Pencho Balkanski

Recently in Sofia at the National Art Gallery of Bulgaria I saw a retrospective of a 1930s photographer called Pencho Balkanski. Presumably unknown or forgotten outside of his own country, and even probably within it, he was a successful photographer doing creditable photojournalism, portraiture and fashion before turning to painting after the war. The exhibition was a little unusual in that it presented paste-ups, books and magazines, cameras, and several hand-worked portraits. Some of it wasn’t under glass so you could appreciate the physicality of the silver rich photographic papers of 80 years ago, their worn condition adding to the effect.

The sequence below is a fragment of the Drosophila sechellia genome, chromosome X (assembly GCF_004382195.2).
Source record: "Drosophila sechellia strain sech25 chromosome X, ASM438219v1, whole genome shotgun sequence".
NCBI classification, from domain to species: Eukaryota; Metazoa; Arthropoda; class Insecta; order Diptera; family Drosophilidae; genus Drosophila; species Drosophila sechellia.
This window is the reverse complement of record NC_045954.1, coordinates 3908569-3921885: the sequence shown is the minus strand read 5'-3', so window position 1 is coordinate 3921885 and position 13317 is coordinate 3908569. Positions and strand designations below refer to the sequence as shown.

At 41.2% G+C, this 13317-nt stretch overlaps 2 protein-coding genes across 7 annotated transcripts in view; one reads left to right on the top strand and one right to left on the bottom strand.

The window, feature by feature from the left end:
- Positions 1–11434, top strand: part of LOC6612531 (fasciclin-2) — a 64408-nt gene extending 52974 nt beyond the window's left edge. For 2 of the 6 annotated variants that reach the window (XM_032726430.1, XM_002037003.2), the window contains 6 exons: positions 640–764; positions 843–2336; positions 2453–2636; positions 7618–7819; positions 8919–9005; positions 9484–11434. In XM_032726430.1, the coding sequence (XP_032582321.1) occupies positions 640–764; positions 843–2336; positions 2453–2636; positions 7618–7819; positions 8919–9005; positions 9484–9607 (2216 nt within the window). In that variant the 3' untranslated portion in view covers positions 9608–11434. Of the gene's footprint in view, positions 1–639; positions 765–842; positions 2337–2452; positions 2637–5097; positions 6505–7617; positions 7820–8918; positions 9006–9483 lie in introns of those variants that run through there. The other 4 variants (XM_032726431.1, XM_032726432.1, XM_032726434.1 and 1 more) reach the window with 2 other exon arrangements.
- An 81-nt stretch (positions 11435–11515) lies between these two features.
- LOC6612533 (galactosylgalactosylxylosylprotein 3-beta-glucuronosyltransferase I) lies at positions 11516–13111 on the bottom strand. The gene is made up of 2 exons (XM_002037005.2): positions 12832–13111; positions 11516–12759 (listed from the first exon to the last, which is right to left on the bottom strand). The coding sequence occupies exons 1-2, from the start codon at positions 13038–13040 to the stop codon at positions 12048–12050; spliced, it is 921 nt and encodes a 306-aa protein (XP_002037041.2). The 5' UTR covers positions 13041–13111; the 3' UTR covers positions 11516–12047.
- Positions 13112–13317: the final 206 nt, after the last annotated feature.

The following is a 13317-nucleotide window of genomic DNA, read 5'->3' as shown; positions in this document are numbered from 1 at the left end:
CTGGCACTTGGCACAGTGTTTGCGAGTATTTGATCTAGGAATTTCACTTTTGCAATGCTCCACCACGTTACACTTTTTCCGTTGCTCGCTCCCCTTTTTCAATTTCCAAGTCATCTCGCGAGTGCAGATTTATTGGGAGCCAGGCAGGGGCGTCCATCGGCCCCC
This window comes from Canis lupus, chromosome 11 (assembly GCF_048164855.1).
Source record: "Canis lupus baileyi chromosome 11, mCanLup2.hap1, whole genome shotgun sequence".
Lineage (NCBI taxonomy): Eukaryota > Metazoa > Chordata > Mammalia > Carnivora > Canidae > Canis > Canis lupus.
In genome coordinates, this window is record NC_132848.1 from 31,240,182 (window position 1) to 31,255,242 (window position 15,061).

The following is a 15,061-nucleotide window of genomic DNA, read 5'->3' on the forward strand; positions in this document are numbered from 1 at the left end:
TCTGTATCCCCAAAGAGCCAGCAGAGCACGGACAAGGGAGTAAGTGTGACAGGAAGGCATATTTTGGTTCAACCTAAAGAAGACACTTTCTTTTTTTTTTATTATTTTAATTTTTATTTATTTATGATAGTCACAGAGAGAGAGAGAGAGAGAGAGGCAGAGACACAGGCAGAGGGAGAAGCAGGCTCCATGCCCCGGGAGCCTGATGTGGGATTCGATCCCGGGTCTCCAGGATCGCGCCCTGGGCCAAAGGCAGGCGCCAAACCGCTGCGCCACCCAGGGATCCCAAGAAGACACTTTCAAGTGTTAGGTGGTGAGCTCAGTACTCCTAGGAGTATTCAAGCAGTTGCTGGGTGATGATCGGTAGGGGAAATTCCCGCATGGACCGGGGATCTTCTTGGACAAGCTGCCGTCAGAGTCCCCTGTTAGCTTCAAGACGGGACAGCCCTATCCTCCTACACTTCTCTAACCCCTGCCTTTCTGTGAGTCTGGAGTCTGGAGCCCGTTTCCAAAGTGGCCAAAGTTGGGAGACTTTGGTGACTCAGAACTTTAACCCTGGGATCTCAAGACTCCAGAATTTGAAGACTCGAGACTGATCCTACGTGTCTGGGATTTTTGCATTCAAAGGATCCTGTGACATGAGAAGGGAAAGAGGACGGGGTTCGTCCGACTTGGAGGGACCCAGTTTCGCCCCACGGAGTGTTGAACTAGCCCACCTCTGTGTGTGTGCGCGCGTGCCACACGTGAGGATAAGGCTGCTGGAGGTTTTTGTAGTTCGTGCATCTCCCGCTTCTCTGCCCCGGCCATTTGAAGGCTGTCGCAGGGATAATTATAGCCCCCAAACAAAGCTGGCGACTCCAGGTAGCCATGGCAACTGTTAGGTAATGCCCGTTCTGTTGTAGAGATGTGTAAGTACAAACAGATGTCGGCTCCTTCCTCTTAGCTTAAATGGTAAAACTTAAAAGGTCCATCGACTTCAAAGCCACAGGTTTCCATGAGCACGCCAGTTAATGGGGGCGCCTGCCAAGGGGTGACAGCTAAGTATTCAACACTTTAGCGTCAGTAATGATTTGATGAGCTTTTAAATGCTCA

Balkanski was not one of the great “form-givers” of the time like Brassai (from Romania) or Kertesz (from Hungary). His work is sometimes too earnest and kitsch – you can see what you think here. But I’d like to share one example of his work. It’s part photograph, part illustration and has that razor sharp lighting of Holllywood Glamour photography. I think it’s one of the very best examples of a certain type of iconic image of the Modern Woman in the thirties.





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